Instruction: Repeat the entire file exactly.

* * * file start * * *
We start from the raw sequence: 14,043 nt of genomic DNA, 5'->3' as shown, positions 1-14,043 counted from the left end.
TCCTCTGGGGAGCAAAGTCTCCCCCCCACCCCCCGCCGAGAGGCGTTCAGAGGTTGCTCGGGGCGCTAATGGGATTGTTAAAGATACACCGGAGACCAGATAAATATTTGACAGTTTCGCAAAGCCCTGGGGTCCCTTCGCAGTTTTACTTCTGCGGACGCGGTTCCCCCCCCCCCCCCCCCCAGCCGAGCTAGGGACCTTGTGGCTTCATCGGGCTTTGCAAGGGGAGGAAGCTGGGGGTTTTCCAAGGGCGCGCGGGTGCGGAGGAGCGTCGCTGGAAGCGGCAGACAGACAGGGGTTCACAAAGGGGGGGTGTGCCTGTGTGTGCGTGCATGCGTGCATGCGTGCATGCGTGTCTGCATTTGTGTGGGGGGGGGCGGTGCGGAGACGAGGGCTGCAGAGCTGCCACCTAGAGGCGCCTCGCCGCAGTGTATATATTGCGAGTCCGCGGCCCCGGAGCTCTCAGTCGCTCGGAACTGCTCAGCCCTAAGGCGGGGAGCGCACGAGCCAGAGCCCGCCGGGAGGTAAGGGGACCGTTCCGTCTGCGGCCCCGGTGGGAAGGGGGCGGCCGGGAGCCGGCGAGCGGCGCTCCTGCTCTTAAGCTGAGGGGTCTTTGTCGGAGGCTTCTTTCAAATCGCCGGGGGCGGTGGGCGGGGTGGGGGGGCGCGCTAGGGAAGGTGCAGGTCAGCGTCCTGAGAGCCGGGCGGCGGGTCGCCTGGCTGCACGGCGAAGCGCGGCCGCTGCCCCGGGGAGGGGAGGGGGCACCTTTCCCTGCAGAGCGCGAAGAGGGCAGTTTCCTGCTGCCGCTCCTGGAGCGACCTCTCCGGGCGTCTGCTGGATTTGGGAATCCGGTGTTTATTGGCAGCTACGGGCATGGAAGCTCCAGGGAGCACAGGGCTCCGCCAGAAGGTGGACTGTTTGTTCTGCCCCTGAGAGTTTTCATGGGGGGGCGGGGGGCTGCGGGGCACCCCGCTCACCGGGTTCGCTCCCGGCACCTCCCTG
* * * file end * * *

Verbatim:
We start from the raw sequence: 14,043 nt of genomic DNA, 5'->3' as shown, positions 1-14,043 counted from the left end.
TCCTCTGGGGAGCAAAGTCTCCCCCCCACCCCCCGCCGAGAGGCGTTCAGAGGTTGCTCGGGGCGCTAATGGGATTGTTAAAGATACACCGGAGACCAGATAAATATTTGACAGTTTCGCAAAGCCCTGGGGTCCCTTCGCAGTTTTACTTCTGCGGACGCGGTTCCCCCCCCCCCCCCCCCCAGCCGAGCTAGGGACCTTGTGGCTTCATCGGGCTTTGCAAGGGGAGGAAGCTGGGGGTTTTCCAAGGGCGCGCGGGTGCGGAGGAGCGTCGCTGGAAGCGGCAGACAGACAGGGGTTCACAAAGGGGGGGTGTGCCTGTGTGTGCGTGCATGCGTGCATGCGTGCATGCGTGTCTGCATTTGTGTGGGGGGGGGCGGTGCGGAGACGAGGGCTGCAGAGCTGCCACCTAGAGGCGCCTCGCCGCAGTGTATATATTGCGAGTCCGCGGCCCCGGAGCTCTCAGTCGCTCGGAACTGCTCAGCCCTAAGGCGGGGAGCGCACGAGCCAGAGCCCGCCGGGAGGTAAGGGGACCGTTCCGTCTGCGGCCCCGGTGGGAAGGGGGCGGCCGGGAGCCGGCGAGCGGCGCTCCTGCTCTTAAGCTGAGGGGTCTTTGTCGGAGGCTTCTTTCAAATCGCCGGGGGCGGTGGGCGGGGTGGGGGGGCGCGCTAGGGAAGGTGCAGGTCAGCGTCCTGAGAGCCGGGCGGCGGGTCGCCTGGCTGCACGGCGAAGCGCGGCCGCTGCCCCGGGGAGGGGAGGGGGCACCTTTCCCTGCAGAGCGCGAAGAGGGCAGTTTCCTGCTGCCGCTCCTGGAGCGACCTCTCCGGGCGTCTGCTGGATTTGGGAATCCGGTGTTTATTGGCAGCTACGGGCATGGAAGCTCCAGGGAGCACAGGGCTCCGCCAGAAGGTGGACTGTTTGTTCTGCCCCTGAGAGTTTTCATGGGGGGGCGGGGGGCTGCGGGGCACCCCGCTCACCGGGTTCGCTCCCGGCACCTCCCTG